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Authors: Clifford D. Simak


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Clifford D. Simak

Copyright 1951 by World Editions, Inc.


Spencer Chambers
frowned at the spacegram on the desk before him. John Moore Mallory. That was the man who had caused so much trouble in the Jovian elections. The troublemaker who had shouted for an investigation of Interplanetary Power. The man who had said that Spencer Chambers and Interplanetary Power were waging economic war against the people of the Solar System.

Chambers smiled. With long, well-kept fingers, he rubbed his iron-gray mustache.

John Moore Mallory was right; for that reason, he was a dangerous man. Prison was the place for him, but probably a prison outside the Jovian confederacy. Perhaps one of the prison ships that plied to the edge of the System, clear to the orbit of Pluto. Or would the prison on Mercury be better?

Spencer Chambers leaned back in his chair and matched his fingertips, staring at them, frowning again.

Mercury was a hard place. A man’s life wasn’t worth much there. Working in the power plants, where the Sun poured out its flaming blast of heat, and radiations sucked the energy from one’s body, in six months, a year at most, any man was finished.

Chambers shook his head. Not Mercury. He had nothing against Mallory. He had never met the man but he rather liked him. Mallory was just a man fighting for a principle, the same as Chambers was doing.

He was sorry that it had been necessary to put Mallory in prison. If the man only had listened to reason, had accepted the proposals that had been made, or just had dropped out of sight until the Jovian elections were over . . . or at least had moderated his charges. But when he had attempted to reveal the offers, which he termed bribery, something had to be done.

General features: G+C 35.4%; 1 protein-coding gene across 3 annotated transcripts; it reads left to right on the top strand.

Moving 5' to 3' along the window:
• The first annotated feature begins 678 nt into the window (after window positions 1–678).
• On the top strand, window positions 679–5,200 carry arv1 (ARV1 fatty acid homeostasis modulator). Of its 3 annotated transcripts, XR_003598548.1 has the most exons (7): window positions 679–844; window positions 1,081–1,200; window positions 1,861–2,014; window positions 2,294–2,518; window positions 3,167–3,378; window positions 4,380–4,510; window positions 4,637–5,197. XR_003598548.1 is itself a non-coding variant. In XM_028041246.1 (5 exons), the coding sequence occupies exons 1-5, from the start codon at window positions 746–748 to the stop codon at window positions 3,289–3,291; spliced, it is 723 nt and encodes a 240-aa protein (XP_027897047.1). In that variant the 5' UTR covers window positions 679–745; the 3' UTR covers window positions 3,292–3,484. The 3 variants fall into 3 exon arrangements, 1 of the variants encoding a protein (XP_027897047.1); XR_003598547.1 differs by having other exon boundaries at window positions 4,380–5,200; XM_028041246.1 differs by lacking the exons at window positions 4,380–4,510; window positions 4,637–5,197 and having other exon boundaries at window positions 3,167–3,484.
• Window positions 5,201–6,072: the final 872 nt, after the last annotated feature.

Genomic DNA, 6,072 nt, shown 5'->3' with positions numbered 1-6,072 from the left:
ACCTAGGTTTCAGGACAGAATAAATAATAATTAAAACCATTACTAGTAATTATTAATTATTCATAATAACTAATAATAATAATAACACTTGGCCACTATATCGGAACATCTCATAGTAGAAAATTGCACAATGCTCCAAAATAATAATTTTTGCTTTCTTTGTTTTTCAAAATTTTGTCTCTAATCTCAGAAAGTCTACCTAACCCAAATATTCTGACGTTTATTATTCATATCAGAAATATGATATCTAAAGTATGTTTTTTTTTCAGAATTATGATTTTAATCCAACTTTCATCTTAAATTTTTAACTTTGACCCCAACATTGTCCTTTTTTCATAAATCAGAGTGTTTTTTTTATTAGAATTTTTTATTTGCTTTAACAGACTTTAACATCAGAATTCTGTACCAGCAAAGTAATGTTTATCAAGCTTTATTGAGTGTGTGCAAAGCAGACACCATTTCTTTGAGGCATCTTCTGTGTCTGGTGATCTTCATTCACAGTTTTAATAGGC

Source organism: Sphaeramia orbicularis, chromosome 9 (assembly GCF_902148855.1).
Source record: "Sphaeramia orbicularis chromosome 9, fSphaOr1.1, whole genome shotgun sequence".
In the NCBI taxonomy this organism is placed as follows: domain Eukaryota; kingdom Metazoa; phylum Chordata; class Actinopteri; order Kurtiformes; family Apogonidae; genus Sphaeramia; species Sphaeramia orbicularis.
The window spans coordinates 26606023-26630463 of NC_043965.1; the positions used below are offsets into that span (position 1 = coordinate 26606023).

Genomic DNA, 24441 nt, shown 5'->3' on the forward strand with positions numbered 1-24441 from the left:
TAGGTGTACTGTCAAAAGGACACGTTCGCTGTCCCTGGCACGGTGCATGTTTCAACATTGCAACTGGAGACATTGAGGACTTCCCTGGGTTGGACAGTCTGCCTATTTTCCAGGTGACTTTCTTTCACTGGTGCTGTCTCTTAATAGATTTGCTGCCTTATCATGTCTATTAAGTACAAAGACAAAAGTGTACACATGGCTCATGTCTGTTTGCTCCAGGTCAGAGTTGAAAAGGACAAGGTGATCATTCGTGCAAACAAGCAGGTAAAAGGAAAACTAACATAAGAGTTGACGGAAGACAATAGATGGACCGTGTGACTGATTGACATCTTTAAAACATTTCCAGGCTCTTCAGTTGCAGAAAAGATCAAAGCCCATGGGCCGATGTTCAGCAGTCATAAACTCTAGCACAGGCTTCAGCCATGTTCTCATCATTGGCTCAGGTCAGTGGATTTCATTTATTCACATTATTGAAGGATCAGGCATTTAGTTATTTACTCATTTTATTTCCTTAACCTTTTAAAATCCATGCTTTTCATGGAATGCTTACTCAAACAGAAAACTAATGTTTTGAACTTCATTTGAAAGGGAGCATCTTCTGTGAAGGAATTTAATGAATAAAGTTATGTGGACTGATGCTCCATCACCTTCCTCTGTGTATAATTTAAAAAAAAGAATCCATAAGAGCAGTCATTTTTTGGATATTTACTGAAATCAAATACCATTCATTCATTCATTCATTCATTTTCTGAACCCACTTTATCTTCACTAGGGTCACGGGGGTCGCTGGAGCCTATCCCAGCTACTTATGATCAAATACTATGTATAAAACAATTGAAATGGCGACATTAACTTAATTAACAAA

Ludwig Stutsman had handled that part of it. Brilliant fellow, this Stutsman, but as mean a human as ever walked on two legs. A man utterly without mercy, entirely without principle. A man who would stoop to any depth. But a useful man, a good one to have around to do the dirty work. And dirty work sometimes was necessary.

Chambers picked up the spacegram again and studied it. Stutsman, out on Callisto now, had sent it. He was doing a good job out there. The Jovian confederacy, less than one Earth year under Interplanetary domination, was still half rebellious, still angry at being forced to turn over its government to the hand-picked officials of Chambers’ company. An iron heel was needed and Stutsman was that iron heel.

* * * *

the people on the Jovian satellites wanted the release of John Moore Mallory. “They’re getting ugly,” the spacegram said. It had been a mistake to confine Mallory to Callisto. Stutsman should have thought of that.

Chambers would instruct Stutsman to remove Mallory from the Callisto prison, place him on one of the prison ships. Give instructions to the captain to make things comfortable for him. When this furor had blown over, after things had quieted down in the Jovian confederacy, it might be possible to release Mallory. After all, the man wasn’t really guilty of any crime. It was a shame that he should be imprisoned when racketeering rats like Scorio went scot-free right here in New York.

A buzzer purred softly and Chambers reached out to press a stud.

“Dr. Craven to see you,” his secretary said. “You asked to see him, Mr. Chambers.”

“All right,” said Chambers. “Send him right in.”

He clicked the stud again, picked up his pen, wrote out a spacegram to Stutsman, and signed it.

Dr. Herbert Craven stood just inside the door, his black suit wrinkled and untidy, his sparse sandy hair standing on end.

“You sent for me,” he said sourly.

“Sit down, Doctor,” invited Chambers.

sat down. He peered at Chambers through thick-lensed glasses.

“I haven’t much time,” he declared acidly.

“Cigar?” Chambers offered.

“Never smoke.”

“A drink, then?”

“You know I don’t drink,” snapped Craven.

“Doctor,” said Chambers, “you’re the least sociable man I’ve ever known. What do you do to enjoy yourself?”

“I work,” said Craven. “I find it interesting.”

“You must. You even begrudge the time it takes to talk with me.”